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    This goes back to the fundamental abscence of consideration of fire as a load to be resisted in the classic structural engineering curriculum. Any training that a structural engineer got in the effects of fire on buildings was through their personal interest in the subject or due to a negative first hand experience during their career.

    In my opinion, the engineering community could "get away" with this with older technology that required massive structures to build high rise buildings. The heavier members could absorb a lot of heat for an extended period of time so that fire suppression efforts could be successful before the structural capacity of the building was reduced to the point where a complete collapse would occur.

    With the advent of computer analysis and the development of new technologies for structural framing, it became possible to build lighter structures that were just as strong as the older, heavier buildings when it came to resisting gravity and wind loads. They could even be designed to with stand earth quakes. However, these new buildings did not have the same capacity to absorb the heat generated by modern fire loads. The design philosophy rested on the supposition that properly designed sprinkler systems would provide adequate protection and limit fire growth so that the building frame would not see a catastrophic fire exposure. For that reason, the scenario that unfolded in the WTC was not a design criteria. Computer analysis also allowed builing frames to be successfully designed that were not redundant so that when an extra ordinary fire event occurs, the damage to the supporting framing is greater and the chance of general vs. localized collapse is increased. Before 911, these buildings and new technologies had not experienced damage to such a large scale that total failure resulted (although the frame of the One Meridian Plaza Building was so severely damaged that the building could not be repaired and had to be taken down).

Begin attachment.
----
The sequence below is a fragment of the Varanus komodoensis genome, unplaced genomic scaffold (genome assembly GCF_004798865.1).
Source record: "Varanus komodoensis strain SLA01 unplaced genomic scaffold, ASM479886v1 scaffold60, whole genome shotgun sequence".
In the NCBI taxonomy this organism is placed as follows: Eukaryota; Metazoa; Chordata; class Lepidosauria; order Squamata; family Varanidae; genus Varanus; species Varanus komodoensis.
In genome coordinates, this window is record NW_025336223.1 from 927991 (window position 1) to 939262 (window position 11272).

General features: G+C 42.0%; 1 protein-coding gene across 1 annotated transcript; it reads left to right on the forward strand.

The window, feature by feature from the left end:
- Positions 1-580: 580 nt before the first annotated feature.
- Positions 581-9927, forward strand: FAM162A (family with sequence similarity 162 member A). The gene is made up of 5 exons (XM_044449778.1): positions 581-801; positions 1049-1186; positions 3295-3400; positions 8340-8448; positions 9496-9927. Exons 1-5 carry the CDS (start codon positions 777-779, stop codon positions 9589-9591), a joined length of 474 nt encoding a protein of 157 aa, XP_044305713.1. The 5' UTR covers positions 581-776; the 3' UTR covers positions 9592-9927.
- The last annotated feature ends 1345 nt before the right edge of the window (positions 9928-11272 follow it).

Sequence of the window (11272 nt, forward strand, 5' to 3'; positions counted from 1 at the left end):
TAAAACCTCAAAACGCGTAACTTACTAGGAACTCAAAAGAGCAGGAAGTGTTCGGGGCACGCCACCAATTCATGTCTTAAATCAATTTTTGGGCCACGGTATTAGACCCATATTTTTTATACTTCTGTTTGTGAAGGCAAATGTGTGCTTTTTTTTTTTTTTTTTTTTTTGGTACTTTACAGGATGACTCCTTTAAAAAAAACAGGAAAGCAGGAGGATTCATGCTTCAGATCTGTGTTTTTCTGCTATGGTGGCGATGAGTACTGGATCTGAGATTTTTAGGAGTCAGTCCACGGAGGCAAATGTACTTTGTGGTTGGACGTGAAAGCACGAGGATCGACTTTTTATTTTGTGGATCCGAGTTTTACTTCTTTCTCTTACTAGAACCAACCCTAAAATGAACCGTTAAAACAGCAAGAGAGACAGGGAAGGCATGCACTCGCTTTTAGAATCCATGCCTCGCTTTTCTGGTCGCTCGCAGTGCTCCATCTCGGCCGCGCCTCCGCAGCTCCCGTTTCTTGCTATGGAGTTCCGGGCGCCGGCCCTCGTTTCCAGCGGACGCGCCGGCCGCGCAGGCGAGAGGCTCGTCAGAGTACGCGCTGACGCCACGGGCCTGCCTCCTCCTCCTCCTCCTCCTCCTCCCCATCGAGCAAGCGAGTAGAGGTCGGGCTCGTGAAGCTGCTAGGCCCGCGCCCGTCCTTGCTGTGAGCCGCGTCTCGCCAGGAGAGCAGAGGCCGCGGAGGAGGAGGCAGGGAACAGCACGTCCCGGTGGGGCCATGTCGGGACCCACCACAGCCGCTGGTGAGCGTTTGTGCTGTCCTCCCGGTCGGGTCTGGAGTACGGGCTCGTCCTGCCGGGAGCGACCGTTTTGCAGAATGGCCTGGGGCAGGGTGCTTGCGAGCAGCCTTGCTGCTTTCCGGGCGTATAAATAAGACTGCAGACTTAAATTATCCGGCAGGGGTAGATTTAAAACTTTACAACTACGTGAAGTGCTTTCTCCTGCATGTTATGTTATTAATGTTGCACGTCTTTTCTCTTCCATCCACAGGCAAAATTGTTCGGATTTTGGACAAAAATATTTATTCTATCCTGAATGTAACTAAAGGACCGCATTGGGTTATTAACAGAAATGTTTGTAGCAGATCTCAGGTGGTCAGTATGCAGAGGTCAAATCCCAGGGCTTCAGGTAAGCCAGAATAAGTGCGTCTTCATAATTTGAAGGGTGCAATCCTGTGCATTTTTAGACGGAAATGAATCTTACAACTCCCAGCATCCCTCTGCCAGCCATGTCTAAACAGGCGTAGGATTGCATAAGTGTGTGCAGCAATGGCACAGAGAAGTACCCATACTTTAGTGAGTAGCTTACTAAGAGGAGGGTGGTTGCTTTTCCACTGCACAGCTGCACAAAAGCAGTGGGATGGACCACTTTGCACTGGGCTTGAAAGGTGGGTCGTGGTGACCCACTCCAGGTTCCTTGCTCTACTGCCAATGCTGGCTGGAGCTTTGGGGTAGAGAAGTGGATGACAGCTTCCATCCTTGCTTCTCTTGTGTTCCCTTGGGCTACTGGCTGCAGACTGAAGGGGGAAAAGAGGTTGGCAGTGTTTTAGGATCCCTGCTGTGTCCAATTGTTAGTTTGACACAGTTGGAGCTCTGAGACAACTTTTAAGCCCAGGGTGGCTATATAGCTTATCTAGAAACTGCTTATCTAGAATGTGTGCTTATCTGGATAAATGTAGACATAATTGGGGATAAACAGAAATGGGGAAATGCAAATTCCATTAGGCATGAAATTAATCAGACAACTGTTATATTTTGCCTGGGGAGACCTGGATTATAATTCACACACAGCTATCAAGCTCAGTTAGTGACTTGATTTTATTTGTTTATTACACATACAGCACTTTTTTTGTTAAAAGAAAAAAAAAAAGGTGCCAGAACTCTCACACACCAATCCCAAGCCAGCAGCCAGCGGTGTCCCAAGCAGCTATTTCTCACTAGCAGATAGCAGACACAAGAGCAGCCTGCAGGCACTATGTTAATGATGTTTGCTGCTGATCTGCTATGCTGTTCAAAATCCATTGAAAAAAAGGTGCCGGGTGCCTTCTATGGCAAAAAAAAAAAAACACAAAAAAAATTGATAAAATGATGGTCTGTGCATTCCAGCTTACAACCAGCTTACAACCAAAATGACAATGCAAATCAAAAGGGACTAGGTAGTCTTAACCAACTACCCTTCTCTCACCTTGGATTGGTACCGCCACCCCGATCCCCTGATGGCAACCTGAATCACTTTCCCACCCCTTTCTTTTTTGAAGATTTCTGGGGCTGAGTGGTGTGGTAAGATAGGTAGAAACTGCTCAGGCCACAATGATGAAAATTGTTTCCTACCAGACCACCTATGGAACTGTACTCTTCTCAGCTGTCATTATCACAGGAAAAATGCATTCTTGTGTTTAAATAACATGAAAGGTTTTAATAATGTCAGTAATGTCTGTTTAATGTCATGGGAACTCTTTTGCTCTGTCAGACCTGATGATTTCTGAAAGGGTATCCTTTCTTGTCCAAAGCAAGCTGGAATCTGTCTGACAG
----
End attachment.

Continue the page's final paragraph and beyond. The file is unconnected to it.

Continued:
Engineering has a history of incidents where we think we have all the answers and our arrogance has bitten us on the behind later because we overlooked a possibility or failed to consider all the angles of a potential problem. I would guess the Titanic is the most famous example of this. Heck, there's a whole series about this sort of thing on the History Channel.
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    Sorry, I guess I sort of hijacked the thread. As to CR's original question, I agree that from what I have read, the Port Authority did not have to abide by the New York City code. I don't know what specific code, if any, the building was built to. It may be that the building incorporated features from several codes as the designer and the Port Authority saw fit to use them based on the budget and anticipated usage of the building.

    One problem of the use of 1968 era building codes was that they could not anticipate the fire load of a modern occupancy. No one in 1968 could anticipate the proliferation of plastics in furnishings. The idea of a personnal computer at every workstation was unthinkable. The rate and amount of heat released by these modern furnishings and office equipment was inconceeivable. It's dificult to design something for the future if you don't know what the future holds.

    I believe that there is a concensus in the investigations that the jet fuel burned off rather quickly. However, the jet fuel ignited the office furnishing, computers, etc. It was the high heat and rapid release of energy generated by this burning material that ultimately degraded the structural framing to the point where the buildings collapsed. Gee, that got long winded too, but I think it's at least more in line with Art's original post....
    Last edited by CJMinick390; 04-19-2005 at 11:03 AM.
    Chris Minick, P.E., Firefighter II